Seeds of democratic revolution in Ethiopia?
Thousands march against the ruling regime
After being frightened into silence for over two decades, the people of Ethiopia are finding their voice and calling for fundamental political change.
Thousands have been taking to the streets in recent weeks and months to peacefully protest against the ruling party, the Ethiopian People’s Revolutionary Democratic Front (EPRDF), expressing their collective anger at the injustices and widespread human rights violations taking place throughout the country and calling for democratic elections.
The people are rising up
The people have awakened, and overcoming fear and historic differences are beginning to unite. The two main ethnic groups are rallying under a common cause: freedom, justice and respect for their constitutionally acknowledged human rights. Two opposition parties, the Oromo Democratic Front (ODF) and Patriotic Ginbot 7 for Unity and Democracy (PG7), have formed an alliance in the fight to overthrow the incumbent regime, and are seeking to bring other opposition groups together.
The protests are dominated by people under 30 years of age, young people connected to the world via social media and no longer prepared to live in fear. As Seyoum Teshome, a university lecturer in central Ethiopia told The New York Times, “The whole youth is protesting. A generation is protesting.”
At the moment, demonstrations are largely confined to Oromia and Ahmara, but as confidence grows there is every possibility that other regions could become involved, swelling the numbers of protestors and overwhelming security forces.
When there is unity, and consistent, peaceful collective action, governments are eventually forced to listen (as has been demonstrated elsewhere in the world), and the attention of the international community is garnered. Ethiopia receives between a third and half of its federal budget in various aid packages from international donors, irresponsible donor countries which see Ethiopia as an ally in the so-called “war on terror”, a “stable” country in a region of instability – the illusion of stability maintained by keeping the populace suppressed.
To their utter shame Ethiopia’s primary donors, the United States, Britain and the European Union, have repeatedly ignored the cries of the people and turned a blind eye to human rights abuses perpetrated by the ruling party, which in many cases constitute state terrorism. It is neglect bordering on complicity.
This is a historic moment that could result in the overthrow of the government – a day longed for by the majority of Ethiopians – and usher in what activists and opposition groups have been campaigning for: democratic, fair elections and open political debate. None of this, despite the false pronouncements of Barack Obama and the like, have taken place under the EPRDF. Indeed, Ethiopia has never known democracy.
It is essential that protestors remain largely peaceful, in spite of the government’s brutal response, and that this does not turn into an ethnic conflict, with Tigrayan military forces loyal to the government pitched against groups from Oromo, Amhara, Ogaden and elsewhere. To take up arms on any significant scale would not only risk large numbers of casualties and national chaos, but would also allow the regime to propagate false claims of terrorism, attribute the uprising to destabilising influences and ignore the demands of protestors and opposition parties.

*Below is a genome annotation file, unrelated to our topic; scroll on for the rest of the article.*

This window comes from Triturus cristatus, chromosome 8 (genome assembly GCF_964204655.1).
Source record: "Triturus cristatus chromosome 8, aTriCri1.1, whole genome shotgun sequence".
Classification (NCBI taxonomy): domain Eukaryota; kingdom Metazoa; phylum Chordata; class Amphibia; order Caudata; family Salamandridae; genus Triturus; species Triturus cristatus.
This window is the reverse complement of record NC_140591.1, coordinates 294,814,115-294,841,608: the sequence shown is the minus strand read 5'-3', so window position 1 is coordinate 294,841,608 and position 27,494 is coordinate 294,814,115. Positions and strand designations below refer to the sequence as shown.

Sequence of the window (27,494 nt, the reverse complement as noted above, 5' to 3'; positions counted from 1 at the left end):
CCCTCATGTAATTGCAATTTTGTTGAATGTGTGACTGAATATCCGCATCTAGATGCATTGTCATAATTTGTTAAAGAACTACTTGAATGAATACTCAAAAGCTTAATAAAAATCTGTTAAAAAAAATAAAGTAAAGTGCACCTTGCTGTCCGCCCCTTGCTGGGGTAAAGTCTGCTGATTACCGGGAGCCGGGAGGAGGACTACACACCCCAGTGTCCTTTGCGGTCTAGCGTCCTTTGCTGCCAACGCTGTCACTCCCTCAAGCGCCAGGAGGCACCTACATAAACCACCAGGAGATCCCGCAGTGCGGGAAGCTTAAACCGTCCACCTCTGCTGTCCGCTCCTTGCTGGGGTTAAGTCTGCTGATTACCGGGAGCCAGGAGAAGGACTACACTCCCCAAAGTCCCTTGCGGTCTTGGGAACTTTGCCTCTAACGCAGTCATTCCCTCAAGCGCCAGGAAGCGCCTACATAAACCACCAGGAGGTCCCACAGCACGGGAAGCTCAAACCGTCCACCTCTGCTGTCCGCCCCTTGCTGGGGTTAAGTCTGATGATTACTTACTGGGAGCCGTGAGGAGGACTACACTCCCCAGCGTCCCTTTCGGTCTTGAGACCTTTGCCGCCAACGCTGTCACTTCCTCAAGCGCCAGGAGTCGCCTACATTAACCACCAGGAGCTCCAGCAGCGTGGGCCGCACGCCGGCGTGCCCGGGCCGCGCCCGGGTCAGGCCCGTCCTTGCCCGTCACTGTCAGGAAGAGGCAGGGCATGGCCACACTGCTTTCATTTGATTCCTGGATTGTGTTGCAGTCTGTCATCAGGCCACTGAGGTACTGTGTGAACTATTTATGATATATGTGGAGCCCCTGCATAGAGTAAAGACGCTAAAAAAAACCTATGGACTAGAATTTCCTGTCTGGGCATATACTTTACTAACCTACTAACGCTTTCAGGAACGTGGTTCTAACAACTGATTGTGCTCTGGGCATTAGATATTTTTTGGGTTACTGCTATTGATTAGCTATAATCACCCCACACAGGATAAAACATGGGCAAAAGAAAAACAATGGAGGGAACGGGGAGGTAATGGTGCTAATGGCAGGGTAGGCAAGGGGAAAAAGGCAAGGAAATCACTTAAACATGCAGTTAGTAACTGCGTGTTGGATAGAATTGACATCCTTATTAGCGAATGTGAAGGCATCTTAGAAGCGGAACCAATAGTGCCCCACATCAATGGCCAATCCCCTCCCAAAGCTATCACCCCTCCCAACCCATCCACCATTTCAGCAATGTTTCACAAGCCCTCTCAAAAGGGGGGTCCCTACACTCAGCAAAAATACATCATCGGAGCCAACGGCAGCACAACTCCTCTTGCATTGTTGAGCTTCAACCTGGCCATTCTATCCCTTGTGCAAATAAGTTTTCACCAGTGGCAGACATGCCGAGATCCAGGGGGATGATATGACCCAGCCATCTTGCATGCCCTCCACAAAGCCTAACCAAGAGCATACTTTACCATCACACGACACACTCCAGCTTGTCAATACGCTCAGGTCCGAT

The government owns the sole telecommunications company as well as virtually all media outlets in the country, and seeks in every way possible to condition reporting by international media. They regularly close down the internet in an attempt to make it difficult for protesters to communicate, and will no doubt attempt to manipulate the narrative surrounding the protests. But given the coverage flooding social media – much of which shows so-called “security personnel” indiscriminately beating protesters – as well as first-hand accounts, they will not be able to suppress or contaminate the truth.
Ethiopia is made up of dozens of tribes and a variety of ethnic groups. The people of Oromo and Amhara (respectively 35 per cent and 27 per cent of the population) make up the majority, and rightly feel they have been ignored and marginalised by the Tigray (6 per cent of the population) and the Tigray People’s Liberation Front (TPLF) dominated government, who also run the military. It is in Oromia and the city of Gondar in Amhara that the protests have concentrated in recent weeks and months, protests that the government has responded to with predictable violence.
It is impossible to state the exact number of protesters killed by government forces over the last week or two. Aljazeera reports that “between 48 to 50 protesters were killed in Oromia”, but the satellite broadcaster ESAT News says that “several sources revealed that in the last few days alone [up to 10 August] at least 130 people have been murdered in the Oromo region… while 70 others have been massacred in Amhara”.
Residents of the city of Bahir-Dar told The Guardian that, “soldiers fired live rounds at protesters. Hospitals have been filled by dead and wounded victims”. Thousands have been arrested, and ESAT reports security forces have been demanding ransom payments from the families of young people who were detained after protesting in the capital, Addis Ababa.